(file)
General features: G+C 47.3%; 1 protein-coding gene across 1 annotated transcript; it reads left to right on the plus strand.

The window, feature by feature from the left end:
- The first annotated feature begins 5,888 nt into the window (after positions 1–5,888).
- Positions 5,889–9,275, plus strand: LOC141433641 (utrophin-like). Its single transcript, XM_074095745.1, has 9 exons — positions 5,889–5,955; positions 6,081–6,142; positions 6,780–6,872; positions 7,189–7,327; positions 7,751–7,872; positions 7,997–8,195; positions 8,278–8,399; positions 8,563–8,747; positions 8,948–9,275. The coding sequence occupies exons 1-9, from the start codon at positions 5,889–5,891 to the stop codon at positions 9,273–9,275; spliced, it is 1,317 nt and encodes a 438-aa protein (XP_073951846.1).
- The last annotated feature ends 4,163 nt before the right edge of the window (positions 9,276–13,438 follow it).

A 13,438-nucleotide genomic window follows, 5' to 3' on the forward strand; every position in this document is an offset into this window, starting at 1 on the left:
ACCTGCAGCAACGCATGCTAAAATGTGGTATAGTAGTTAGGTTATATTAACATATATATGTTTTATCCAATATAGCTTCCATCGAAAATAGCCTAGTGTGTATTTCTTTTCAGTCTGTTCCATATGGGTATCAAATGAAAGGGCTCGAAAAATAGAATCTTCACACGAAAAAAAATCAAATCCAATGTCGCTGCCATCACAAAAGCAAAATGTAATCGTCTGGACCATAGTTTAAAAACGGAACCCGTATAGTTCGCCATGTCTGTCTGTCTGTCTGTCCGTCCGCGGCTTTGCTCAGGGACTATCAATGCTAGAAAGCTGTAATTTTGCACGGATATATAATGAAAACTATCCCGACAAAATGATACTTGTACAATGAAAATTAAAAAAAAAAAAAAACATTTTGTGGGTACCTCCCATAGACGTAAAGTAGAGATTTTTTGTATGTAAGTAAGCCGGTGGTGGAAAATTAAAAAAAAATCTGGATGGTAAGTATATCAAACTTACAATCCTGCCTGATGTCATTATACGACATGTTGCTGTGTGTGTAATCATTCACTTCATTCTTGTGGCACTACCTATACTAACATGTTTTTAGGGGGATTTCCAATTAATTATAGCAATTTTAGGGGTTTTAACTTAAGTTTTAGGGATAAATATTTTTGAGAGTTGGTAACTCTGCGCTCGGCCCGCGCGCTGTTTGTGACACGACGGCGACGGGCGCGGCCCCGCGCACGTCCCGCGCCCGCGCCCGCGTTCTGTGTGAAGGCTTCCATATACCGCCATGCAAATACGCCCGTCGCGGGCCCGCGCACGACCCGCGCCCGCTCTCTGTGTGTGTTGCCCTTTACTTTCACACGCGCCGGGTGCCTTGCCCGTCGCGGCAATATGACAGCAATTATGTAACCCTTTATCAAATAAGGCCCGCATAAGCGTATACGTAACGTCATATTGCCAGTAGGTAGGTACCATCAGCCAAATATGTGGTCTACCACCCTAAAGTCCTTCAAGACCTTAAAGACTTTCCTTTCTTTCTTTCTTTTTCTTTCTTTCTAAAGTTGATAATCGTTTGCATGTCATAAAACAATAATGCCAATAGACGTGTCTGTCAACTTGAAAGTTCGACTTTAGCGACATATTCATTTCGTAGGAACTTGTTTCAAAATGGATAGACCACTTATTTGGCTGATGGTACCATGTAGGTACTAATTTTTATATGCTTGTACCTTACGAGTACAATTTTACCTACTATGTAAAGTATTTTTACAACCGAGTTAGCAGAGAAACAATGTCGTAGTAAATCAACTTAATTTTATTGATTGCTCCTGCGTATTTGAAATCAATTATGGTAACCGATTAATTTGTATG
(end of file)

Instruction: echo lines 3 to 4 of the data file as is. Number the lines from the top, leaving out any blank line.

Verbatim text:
- The first annotated feature begins 5,888 nt into the window (after positions 1–5,888).
- Positions 5,889–9,275, plus strand: LOC141433641 (utrophin-like). Its single transcript, XM_074095745.1, has 9 exons — positions 5,889–5,955; positions 6,081–6,142; positions 6,780–6,872; positions 7,189–7,327; positions 7,751–7,872; positions 7,997–8,195; positions 8,278–8,399; positions 8,563–8,747; positions 8,948–9,275. The coding sequence occupies exons 1-9, from the start codon at positions 5,889–5,891 to the stop codon at positions 9,273–9,275; spliced, it is 1,317 nt and encodes a 438-aa protein (XP_073951846.1).